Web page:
Art

Shrine to Migrants in St. Peter's Square

Last month, in honor of  the Vatican’s World Day for Migrants and Refugees, Pope Francis unveiled a three-ton shrine to migrants in St. Peter’s Square. Lumpen and inert, the addition is no surprise. Less and less is art conceived or promoted in terms of aesthetic value. It has become a form of advocacy journalism. Even in the Vatican, a repository of centuries of cultured achievement, political significance is the primary measure of artistic significance. St. Peter’s spanking-new monument squats in proximity to the luminous twin fountains by Carlo Maderno and Gian Lorenzo Bernini. Continue Reading
Tears for Notre-Dame; Few for Sri Lanka

Do Catholics mourn sacred buildings more than each other? You will likely shout a dismissive “No! Of course not!” Nevertheless, the question occurs to me witnessing the significant contrast between the way Catholics have responded to the Notre-Dame fire and, within a week, the Sri Lanka massacre. While money floods in from around the world for the rebuilding of Notre-Dame, there is no such spontaneous rush to contribute to the lives of maimed and mourning Christians in Sri Lanka.   In great measure, veneration of Notre-Dame arises from reverence for symbols and abstractions. Continue Reading
A Brief Detour: Invitation To An Exhibition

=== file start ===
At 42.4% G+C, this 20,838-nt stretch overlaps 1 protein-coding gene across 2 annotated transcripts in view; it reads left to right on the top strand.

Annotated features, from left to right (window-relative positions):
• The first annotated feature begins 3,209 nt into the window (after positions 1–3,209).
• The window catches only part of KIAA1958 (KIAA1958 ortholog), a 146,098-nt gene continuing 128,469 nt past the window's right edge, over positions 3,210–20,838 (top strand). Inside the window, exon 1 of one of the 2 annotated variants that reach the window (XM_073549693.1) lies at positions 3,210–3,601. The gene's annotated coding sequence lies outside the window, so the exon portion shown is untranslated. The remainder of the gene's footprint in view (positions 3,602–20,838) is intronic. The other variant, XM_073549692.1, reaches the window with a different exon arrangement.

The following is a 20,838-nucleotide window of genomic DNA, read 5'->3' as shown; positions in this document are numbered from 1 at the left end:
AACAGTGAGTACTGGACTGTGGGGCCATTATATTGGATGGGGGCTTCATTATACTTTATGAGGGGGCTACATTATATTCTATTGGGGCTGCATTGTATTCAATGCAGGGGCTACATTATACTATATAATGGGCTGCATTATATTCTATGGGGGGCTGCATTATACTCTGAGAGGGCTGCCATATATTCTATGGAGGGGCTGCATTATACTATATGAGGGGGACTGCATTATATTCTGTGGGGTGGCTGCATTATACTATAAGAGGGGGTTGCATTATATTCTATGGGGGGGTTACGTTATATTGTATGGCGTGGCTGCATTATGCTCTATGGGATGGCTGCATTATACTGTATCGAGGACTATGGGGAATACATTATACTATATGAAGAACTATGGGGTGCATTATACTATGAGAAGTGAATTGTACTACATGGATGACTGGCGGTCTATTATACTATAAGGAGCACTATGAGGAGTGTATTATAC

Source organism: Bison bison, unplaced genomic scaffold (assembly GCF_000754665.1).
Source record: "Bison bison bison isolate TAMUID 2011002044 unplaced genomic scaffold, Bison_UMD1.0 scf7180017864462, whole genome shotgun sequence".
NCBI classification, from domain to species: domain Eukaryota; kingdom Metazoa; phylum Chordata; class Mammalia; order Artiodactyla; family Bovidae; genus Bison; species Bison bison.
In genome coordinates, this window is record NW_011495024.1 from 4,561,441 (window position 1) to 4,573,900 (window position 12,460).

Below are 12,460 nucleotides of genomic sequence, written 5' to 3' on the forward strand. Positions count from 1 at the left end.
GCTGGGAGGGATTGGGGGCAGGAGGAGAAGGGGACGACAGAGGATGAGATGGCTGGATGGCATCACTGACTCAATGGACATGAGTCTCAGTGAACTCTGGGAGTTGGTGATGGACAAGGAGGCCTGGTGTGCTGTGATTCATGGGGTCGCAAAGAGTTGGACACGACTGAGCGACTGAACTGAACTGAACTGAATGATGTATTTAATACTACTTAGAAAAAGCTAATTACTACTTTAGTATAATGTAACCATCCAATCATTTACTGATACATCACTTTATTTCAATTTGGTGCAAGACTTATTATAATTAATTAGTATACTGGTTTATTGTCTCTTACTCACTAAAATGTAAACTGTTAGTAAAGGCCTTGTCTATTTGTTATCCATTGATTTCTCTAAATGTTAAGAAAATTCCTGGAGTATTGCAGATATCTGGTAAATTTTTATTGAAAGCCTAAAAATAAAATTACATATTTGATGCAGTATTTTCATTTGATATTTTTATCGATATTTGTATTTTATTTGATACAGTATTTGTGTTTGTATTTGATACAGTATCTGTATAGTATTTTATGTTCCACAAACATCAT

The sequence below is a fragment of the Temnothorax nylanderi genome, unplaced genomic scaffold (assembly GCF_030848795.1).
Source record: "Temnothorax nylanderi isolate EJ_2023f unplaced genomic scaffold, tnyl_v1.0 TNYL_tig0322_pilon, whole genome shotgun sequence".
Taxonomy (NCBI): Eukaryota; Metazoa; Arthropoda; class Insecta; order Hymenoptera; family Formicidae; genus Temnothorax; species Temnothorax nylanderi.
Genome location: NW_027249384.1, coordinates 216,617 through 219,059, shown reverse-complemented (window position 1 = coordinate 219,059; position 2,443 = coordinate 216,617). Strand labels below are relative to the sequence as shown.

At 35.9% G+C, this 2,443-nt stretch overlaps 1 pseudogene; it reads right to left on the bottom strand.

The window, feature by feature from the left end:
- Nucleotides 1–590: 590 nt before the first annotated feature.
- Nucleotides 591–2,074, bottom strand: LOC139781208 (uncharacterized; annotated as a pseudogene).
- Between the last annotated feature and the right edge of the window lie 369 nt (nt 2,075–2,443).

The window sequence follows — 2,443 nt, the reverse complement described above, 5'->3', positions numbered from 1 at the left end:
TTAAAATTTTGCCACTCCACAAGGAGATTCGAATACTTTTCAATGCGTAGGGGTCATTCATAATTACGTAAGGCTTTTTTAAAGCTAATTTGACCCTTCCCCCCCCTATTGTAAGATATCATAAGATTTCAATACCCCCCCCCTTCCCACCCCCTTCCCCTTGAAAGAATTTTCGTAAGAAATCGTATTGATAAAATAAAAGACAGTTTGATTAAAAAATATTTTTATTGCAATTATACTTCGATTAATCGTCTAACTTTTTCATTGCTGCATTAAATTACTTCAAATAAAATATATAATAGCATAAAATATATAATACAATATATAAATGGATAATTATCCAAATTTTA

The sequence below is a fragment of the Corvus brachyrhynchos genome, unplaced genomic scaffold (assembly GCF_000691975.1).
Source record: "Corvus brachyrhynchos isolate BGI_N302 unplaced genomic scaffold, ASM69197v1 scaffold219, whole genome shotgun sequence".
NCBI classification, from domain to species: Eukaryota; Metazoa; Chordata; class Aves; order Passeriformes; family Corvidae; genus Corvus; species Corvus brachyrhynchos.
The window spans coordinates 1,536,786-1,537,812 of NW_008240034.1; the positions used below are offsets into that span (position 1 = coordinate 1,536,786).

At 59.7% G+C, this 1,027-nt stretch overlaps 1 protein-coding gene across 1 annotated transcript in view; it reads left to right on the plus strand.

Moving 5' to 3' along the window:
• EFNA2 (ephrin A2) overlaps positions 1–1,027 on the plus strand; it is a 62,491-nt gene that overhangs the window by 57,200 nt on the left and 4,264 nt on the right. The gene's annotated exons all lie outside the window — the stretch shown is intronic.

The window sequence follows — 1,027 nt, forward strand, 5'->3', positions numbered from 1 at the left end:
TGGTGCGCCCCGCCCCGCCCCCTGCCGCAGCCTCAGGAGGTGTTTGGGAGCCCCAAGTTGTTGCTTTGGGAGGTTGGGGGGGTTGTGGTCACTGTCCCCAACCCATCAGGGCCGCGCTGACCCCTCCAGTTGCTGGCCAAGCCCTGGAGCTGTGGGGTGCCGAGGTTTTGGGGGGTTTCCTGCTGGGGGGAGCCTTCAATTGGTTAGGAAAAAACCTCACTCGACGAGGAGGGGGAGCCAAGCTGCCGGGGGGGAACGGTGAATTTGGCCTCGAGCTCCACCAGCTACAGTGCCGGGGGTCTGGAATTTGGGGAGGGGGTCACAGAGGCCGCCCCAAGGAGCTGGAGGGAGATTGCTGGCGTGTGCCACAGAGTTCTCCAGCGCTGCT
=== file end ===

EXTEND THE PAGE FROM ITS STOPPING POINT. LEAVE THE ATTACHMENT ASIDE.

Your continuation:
This weblog began life under the banner Studio Matters for good reason. So permit me, this once, to sidestep expected topics—the baleful doings of the papal court, of an unnerving pope, and all those signals of civilizational decay. Instead, let me invite you to an exhibition at George Billis Gallery, New York City. If you are in town or passing through between January 22nd and February 23rd, perhaps you will stop by. It would be lovely if you did. Herewith, a link to the e-catalogue, a sampling of some—not all—work on the wall. Continue Reading
Golden Age of Illustration/Frank C. Papé

Orthodox art appreciators make dogmatic distinctions between art and illustration. They omit from the established roster of prominent 19th century artists the names of those who put fine art between covers for ordinary people. The Golden Age of Illustration did not survive the Great War. It flamed into life in the interregnum between the Franco-Prussian War and World War I, flourishing between the first Treaty of Versailles (1871) and the second (1919). Named in retrospect la Belle Époque, those decades of creative stability overlapped with England’s Pax Britannica and our own Gilded Age. Continue Reading
A Blog Convalesced From Clamor

This blog has been lying fallow for a spell. Its keeper needed to recuperate from exhaustion. The descent of politics into mimicry of the worst of popular culture, the drumbeat of disarray in the Church, an overarching sense of dissolution—it all drains the spirit. I retreated to the studio where world-noise does not follow. Depleted resources need some time away from the clamor to be restored to themselves. So here we are. Having caught my breath, I want to return this weblog a bit closer to its origins. Continue Reading